- Количество слайдов: 16
RMO Orientation “Welcome to New Zealand!”
Outline § § § § NZ potted history The Treaty of Waitangi Accident Compensation Corporation The Health and Disability Commissioner The Medical Council of New Zealand The Coroner Health Information Privacy Code
NZ potted history § § Maaori settlement The Maaori people are Polynesians. Recent research confirms that these first settlers probably arrived from Polynesia between 1200 and 1300 AD. They lived in tribal groups, gardening, catching birds and fish, and making tools, weapons and ornaments. The first Europeans The Dutch explorer Abel Tasman was the first European to discover New Zealand, in 1642. The English navigator James Cook mapped the country in 1769– 70. After this, sealers, whalers and traders arrived. Beginning in 1814, missionaries tried to convert Maaori to Christianity, and taught them farming skills, reading and writing.
NZ potted history § § 1840 s– 1850 s: a new British colony As more settlers arrived, the British government decided to take control of New Zealand. In 1840, Maaori signed the Treaty of Waitangi with representatives of the British Queen, who sought sovereignty over the country. In return the Queen’s representatives promised Maaori ownership of their land, and the rights of British citizens. 1860 s– 1880 s: conflict and growth Maaori were pressured to sell their land for settlements. In the 1860 s, war broke out, and land was confiscated or bought. New Zealand made money selling its wool and gold overseas. In the 1870 s, the government helped thousands of British people start a new life in New Zealand. Railways were built and towns sprang up or expanded.
NZ potted history § § 1890 s– 1945: social change and war In 1893 New Zealand became the first country to give women the vote, among other liberal reforms. In the First World War, it joined Britain in the fight against Germany. In the 1920 s and 1930 s many New Zealanders suffered hardship in a worldwide depression. They voted for a Labour government which passed laws aimed at giving everyone a decent standard of living. During the Second World War, New Zealand troops again served overseas. The later 20 th century From the 1950 s, New Zealand widened its outlook beyond Britain, which had been the main market for the country’s meat, wool, butter and cheese. It began to sell its goods to many different countries, and was increasingly influenced by the United States. At the same time, it kept its identity as an independent nation.
NZ potted history § § Changes for Maaori Many Maaori moved to the cities after the Second World War. It was not until 1975 that their concerns about their treatment by the government began to be taken seriously. From about this time Maaori began reviving their language and culture. A more diverse nation For a long time New Zealand wanted to remain ‘white’. But since the 1970 s many more ethnic groups have been allowed to settle – from the Pacific Islands, Asia and every corner of the globe.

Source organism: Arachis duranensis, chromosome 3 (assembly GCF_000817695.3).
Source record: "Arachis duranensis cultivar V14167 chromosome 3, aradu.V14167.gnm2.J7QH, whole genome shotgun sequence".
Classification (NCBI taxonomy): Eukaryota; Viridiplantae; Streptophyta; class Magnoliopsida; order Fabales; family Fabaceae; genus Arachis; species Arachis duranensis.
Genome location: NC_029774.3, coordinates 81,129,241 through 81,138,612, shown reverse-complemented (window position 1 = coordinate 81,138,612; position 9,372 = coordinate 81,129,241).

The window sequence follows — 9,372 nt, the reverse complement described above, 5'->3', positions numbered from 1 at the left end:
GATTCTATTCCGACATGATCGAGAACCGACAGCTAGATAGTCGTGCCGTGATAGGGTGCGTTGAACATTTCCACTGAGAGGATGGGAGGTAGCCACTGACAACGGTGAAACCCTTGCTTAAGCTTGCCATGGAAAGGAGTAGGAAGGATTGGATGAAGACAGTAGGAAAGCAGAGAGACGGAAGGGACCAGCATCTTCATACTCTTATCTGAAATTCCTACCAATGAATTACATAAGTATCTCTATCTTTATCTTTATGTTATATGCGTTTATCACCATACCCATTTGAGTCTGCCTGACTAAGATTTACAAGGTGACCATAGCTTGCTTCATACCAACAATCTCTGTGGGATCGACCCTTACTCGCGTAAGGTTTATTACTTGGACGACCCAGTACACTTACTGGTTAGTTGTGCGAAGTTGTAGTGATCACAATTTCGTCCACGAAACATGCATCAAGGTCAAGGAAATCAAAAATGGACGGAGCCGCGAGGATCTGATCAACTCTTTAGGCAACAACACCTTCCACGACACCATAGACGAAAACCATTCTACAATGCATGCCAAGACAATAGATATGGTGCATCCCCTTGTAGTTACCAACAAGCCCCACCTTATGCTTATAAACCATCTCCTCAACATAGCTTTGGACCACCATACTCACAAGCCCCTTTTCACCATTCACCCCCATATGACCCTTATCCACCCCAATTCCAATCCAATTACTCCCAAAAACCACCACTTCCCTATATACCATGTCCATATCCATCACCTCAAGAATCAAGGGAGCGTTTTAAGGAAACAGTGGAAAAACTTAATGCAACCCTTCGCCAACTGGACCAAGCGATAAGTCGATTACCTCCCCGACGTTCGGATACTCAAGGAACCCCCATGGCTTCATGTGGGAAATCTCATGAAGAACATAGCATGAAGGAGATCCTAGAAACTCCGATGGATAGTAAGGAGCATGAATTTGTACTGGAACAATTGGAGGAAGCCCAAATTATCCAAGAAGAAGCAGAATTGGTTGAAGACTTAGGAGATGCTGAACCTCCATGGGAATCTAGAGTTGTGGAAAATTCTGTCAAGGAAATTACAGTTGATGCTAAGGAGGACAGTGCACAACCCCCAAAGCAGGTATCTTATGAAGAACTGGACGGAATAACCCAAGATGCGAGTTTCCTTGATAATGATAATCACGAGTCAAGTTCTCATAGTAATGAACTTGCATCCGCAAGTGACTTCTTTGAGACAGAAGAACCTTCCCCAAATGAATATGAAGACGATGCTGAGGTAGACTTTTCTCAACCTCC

References § § The Encyclopaedia of New Zealand: www. teara. govt. nz The Penguin History of New Zealand
The Treaty of Waitangi § § § Signed in 1840 by representatives of Queen Victoria and more than 500 Maaori chiefs Provided a constitutional basis for British law and government Partnership between Maaori and crown, participation for Maaori in government and civil life, protection for language, culture and property Quickly disregarded with widespread land confiscations Resurgence in the role of the treaty in last 30 years Each DHB is required to focus on reducing health disparities for Maaori
References § Mauriora training website: www. mauriora. co. nz
Accident Compensation Corporation § § § Sole and compulsory provider of compensation for all work and non-work injuries (including those suffered through medical treatment) No fault principle – removal of right to sue except for exemplary damages Provides a comprehensive range of entitlements Low level of medical litigation Forms!!!!!!
Health and Disability Commissioner § § Established in 1990’s after medical scandal – Cartwright enquiry Code of rights established
Health and Disability Commissioner § § HDC receive about 600 complaints per year Most do not proceed to formal investigation HDC have significant powers – can refer to Health Practitioner’s Disciplinary Tribunal Restriction on practice, suspension, in extreme cases referral to Human Rights Tribunal for exemplary damages
Medical Council of New Zealand § § § Very similar to GMC Current Practicing Certificate to work F 2 House Officers may have special requirements for supervision
The Coroner § § Similar to UK Referral to coroner required when the death is: § Without known cause, suicide or unnatural or violent § During medical, surgical or dental operation, treatment § In official care or custody. § It is usual for the Registrar to call the coroner § There is a coroner on-call 24 hours § Check the RMO handbook
RMO handbook § http: //southnet/rmo/Handbook. htm
Health Information Privacy Code § § § § 12 health information privacy principles Relating to collection, use, purpose, storage, security and disclosure Breaches are addressed by the Health Practitioners Disciplinary Tribunal – fines and suspension Always log out Only access records of patients you are assigned to Be cautious about corridor conversations (that includes the train) Be very cautious about work references in social media DHBs audit access to health records Reference: www. privacy. org. nz